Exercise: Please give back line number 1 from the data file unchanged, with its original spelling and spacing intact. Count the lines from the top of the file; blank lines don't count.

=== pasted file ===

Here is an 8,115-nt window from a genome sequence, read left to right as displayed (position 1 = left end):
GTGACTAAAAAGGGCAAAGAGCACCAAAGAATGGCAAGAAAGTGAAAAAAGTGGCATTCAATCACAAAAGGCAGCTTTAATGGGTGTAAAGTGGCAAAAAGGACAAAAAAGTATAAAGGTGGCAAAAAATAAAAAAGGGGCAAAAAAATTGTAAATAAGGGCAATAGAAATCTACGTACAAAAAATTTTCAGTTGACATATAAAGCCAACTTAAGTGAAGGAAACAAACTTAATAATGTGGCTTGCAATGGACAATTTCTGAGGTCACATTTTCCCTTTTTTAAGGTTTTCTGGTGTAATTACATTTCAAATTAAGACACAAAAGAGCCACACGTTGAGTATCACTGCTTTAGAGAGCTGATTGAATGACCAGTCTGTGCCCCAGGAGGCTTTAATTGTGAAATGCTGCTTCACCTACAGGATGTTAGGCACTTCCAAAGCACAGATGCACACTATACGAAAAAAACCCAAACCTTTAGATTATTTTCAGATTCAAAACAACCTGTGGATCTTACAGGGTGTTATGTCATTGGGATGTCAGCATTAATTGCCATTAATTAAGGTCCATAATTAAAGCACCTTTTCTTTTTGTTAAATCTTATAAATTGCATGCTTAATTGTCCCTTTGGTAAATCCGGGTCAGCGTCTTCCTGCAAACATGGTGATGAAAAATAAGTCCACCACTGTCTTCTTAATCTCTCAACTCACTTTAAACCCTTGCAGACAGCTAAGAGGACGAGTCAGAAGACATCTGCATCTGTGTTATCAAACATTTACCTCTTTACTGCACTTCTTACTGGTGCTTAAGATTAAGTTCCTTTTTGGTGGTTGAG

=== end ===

Here is an 8,115-nt window from a genome sequence, read left to right as displayed (position 1 = left end):